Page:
The Congress for New Urbanism recently held a competition to explain just what the connection is between urban planning and the environment–and if you’re fuzzy on the issue, you need to watch the winning video, created by John Paget:
Sobering stuff, which makes a lot of sense: Wouldn’t it be great to replace car commutes with walkable town centers? But what the video elides is that many cities actually makes this sort of development illegal, with zoning regulations that actively discourage “mixed use” planning. And many sprawling cities don’t have any control over their own borders–developers frequently find it cheaper to simply move further out, rather that work within existing planning frameworks.
The bottom line: Greener cities aren’t about crazy vertical farms and houses with solar panels. They’re about zoning codes–subtle rules on a sheet of paper that determine the very fabric of a city for decades at a time. You can build all the hybrids you want–it doesn’t matter if suburbia still continues to grow. That’s why the best urban planning firms don’t take architecture as a starting point–they begin by reworking existing zoning laws. One firm is Dover Kohl, based in Memphis, Tennessee. Sure, they build nice little mixed-use developments. But they’ve also done extensive work in “retrofitting” suburbia–taking existing buildings and tweaking codes to fill-in sprawl and encourage long-term density. That’s where the real heavy lifting is, in architecture and urban planning: Working with officials and community boards and citizens, trying to figure out how you write the blueprint for a community that can grow in the long term.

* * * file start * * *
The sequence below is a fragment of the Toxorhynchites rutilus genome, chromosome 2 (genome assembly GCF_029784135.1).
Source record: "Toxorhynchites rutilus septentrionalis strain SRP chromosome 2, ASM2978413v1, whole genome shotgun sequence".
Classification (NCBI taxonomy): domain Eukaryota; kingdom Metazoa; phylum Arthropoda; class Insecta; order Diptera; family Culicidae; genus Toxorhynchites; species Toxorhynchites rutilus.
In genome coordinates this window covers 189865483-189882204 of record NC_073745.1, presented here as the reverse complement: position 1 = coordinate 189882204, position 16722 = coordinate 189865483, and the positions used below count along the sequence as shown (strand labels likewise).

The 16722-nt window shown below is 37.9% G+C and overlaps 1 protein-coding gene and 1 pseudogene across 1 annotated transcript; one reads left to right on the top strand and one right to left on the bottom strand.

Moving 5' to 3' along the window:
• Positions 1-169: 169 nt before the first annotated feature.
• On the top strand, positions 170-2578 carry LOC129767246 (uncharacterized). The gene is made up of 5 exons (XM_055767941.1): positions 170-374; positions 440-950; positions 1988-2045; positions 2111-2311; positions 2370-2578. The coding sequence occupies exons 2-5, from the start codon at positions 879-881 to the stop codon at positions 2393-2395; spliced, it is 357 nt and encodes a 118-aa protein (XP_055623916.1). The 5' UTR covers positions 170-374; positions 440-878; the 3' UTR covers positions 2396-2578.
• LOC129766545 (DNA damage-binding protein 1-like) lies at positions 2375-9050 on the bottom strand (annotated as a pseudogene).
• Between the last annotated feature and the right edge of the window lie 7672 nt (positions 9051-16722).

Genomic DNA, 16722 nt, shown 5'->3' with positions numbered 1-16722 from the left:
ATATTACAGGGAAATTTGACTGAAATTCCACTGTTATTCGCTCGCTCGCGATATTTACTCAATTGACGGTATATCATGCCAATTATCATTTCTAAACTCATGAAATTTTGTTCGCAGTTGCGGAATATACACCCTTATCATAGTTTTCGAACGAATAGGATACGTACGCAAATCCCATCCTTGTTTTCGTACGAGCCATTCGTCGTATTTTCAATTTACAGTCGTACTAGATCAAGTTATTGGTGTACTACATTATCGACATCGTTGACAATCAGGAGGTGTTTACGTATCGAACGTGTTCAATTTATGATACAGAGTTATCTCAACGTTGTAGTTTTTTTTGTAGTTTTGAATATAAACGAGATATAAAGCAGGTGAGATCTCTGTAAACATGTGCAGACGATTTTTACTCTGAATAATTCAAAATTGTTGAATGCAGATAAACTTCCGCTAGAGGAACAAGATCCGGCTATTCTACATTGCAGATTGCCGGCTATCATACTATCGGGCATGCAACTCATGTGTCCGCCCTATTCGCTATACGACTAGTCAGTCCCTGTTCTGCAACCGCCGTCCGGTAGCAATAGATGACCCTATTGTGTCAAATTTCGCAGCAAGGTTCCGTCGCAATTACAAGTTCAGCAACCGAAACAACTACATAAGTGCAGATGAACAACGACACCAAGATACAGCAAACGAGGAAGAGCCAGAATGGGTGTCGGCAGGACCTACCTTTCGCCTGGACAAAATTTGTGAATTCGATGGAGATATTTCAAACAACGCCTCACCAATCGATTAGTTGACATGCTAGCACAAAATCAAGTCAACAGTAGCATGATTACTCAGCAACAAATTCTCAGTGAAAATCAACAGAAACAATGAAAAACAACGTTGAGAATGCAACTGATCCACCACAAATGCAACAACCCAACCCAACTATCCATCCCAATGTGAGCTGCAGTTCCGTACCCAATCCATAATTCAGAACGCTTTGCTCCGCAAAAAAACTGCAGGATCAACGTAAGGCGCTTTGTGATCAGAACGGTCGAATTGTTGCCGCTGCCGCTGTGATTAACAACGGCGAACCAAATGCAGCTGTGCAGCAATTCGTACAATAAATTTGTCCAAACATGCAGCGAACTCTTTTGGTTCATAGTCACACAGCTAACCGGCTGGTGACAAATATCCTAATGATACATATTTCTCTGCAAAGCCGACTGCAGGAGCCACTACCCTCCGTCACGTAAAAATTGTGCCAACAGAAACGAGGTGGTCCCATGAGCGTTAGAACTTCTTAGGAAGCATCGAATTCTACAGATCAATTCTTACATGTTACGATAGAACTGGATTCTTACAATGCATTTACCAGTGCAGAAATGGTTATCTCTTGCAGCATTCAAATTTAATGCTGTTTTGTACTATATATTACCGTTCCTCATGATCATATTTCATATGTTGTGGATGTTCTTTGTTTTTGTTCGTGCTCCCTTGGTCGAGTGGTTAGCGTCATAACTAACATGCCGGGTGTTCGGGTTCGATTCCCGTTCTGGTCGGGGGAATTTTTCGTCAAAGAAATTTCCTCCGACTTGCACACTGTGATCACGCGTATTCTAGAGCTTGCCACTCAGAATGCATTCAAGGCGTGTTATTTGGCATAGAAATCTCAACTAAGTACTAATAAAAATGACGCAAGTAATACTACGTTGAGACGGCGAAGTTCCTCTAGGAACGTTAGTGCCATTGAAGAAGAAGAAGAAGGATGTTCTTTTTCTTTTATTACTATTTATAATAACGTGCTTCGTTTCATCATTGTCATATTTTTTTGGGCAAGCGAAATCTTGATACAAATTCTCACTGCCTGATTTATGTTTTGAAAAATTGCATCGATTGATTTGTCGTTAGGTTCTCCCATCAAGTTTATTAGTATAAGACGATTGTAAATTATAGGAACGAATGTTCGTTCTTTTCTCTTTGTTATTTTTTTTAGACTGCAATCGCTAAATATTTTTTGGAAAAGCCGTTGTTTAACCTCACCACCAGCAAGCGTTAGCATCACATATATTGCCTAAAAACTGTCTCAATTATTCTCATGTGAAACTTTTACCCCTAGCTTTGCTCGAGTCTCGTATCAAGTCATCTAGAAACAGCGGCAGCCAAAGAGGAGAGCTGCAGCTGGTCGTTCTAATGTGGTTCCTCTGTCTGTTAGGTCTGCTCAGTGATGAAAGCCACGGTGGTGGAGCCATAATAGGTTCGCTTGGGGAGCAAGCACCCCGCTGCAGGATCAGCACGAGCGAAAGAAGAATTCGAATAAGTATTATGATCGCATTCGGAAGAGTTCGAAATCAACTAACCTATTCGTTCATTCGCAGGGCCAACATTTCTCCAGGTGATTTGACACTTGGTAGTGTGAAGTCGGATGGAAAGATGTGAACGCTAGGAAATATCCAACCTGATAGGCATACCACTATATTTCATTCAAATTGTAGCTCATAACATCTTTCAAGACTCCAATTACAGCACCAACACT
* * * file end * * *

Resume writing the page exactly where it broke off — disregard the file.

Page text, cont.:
[Video via Worldchanging]